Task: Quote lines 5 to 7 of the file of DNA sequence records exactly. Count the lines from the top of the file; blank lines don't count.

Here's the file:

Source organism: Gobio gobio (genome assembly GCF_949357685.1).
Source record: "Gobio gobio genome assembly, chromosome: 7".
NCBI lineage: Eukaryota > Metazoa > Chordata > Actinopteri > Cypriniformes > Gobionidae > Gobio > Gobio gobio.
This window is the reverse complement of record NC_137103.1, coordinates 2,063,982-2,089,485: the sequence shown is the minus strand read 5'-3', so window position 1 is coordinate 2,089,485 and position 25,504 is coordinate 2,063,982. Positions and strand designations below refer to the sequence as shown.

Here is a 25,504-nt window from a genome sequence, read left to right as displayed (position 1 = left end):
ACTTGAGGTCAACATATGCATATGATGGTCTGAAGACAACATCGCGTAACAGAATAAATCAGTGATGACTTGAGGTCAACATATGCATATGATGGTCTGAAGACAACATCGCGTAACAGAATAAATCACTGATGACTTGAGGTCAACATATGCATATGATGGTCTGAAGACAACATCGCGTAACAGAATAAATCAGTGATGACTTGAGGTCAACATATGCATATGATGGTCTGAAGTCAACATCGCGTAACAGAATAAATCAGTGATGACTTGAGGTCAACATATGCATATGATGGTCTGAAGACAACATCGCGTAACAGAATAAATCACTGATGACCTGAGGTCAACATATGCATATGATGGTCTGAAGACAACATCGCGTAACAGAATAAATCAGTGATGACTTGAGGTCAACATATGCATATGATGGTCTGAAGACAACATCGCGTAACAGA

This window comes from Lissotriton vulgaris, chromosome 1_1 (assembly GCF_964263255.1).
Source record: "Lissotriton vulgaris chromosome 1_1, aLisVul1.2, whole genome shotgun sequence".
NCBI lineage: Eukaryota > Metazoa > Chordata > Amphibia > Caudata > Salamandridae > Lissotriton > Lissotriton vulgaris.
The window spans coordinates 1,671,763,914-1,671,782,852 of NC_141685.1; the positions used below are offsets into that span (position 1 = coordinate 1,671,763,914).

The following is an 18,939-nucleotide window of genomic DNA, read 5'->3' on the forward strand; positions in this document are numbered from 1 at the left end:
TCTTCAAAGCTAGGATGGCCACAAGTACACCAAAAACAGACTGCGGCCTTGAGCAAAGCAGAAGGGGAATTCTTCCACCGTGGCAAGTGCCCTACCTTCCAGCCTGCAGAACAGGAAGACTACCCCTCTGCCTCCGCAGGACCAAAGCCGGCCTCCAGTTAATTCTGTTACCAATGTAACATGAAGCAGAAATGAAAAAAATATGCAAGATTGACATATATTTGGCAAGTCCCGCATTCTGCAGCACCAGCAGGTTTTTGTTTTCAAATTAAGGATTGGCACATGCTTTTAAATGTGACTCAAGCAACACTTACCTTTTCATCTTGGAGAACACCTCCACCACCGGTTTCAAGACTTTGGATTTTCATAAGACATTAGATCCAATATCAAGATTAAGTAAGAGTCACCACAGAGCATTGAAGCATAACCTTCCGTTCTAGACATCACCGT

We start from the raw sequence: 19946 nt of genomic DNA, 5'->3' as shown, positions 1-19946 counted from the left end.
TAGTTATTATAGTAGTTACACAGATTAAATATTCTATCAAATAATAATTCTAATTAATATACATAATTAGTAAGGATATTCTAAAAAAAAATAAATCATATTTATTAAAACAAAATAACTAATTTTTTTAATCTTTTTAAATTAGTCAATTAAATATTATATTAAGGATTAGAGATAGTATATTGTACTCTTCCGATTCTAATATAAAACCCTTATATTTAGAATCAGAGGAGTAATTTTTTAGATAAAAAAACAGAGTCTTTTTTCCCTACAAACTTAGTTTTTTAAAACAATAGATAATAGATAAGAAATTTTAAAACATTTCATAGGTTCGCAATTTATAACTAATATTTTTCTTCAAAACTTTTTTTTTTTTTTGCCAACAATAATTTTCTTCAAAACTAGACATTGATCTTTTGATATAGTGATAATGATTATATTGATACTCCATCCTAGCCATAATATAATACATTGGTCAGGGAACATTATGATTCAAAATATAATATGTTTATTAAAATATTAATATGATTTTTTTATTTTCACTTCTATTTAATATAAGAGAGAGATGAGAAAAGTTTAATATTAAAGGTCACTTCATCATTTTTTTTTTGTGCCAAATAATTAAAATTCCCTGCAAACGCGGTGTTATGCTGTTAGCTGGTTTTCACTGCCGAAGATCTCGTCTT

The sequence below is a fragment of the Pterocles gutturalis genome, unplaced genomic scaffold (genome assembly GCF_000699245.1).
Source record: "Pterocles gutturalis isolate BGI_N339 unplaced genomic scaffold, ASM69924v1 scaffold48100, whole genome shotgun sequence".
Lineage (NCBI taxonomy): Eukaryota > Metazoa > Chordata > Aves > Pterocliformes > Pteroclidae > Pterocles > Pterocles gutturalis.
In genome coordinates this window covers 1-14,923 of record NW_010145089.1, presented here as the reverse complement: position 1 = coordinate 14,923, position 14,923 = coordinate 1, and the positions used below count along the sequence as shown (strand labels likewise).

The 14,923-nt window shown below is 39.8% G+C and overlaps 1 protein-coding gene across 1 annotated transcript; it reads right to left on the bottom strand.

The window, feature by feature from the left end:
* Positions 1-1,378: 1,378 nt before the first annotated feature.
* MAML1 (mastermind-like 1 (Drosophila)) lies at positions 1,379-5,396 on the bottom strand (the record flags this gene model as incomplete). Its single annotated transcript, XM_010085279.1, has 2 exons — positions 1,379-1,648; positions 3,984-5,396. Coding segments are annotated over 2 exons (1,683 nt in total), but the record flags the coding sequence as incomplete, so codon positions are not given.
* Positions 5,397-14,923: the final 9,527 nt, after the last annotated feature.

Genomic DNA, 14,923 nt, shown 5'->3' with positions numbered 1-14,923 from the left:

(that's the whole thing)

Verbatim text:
Here is a 25,504-nt window from a genome sequence, read left to right as displayed (position 1 = left end):
ACTTGAGGTCAACATATGCATATGATGGTCTGAAGACAACATCGCGTAACAGAATAAATCAGTGATGACTTGAGGTCAACATATGCATATGATGGTCTGAAGACAACATCGCGTAACAGAATAAATCACTGATGACTTGAGGTCAACATATGCATATGATGGTCTGAAGACAACATCGCGTAACAGAATAAATCAGTGATGACTTGAGGTCAACATATGCATATGATGGTCTGAAGTCAACATCGCGTAACAGAATAAATCAGTGATGACTTGAGGTCAACATATGCATATGATGGTCTGAAGACAACATCGCGTAACAGAATAAATCACTGATGACCTGAGGTCAACATATGCATATGATGGTCTGAAGACAACATCGCGTAACAGAATAAATCAGTGATGACTTGAGGTCAACATATGCATATGATGGTCTGAAGACAACATCGCGTAACAGA

This window comes from Lissotriton vulgaris, chromosome 1_1 (assembly GCF_964263255.1).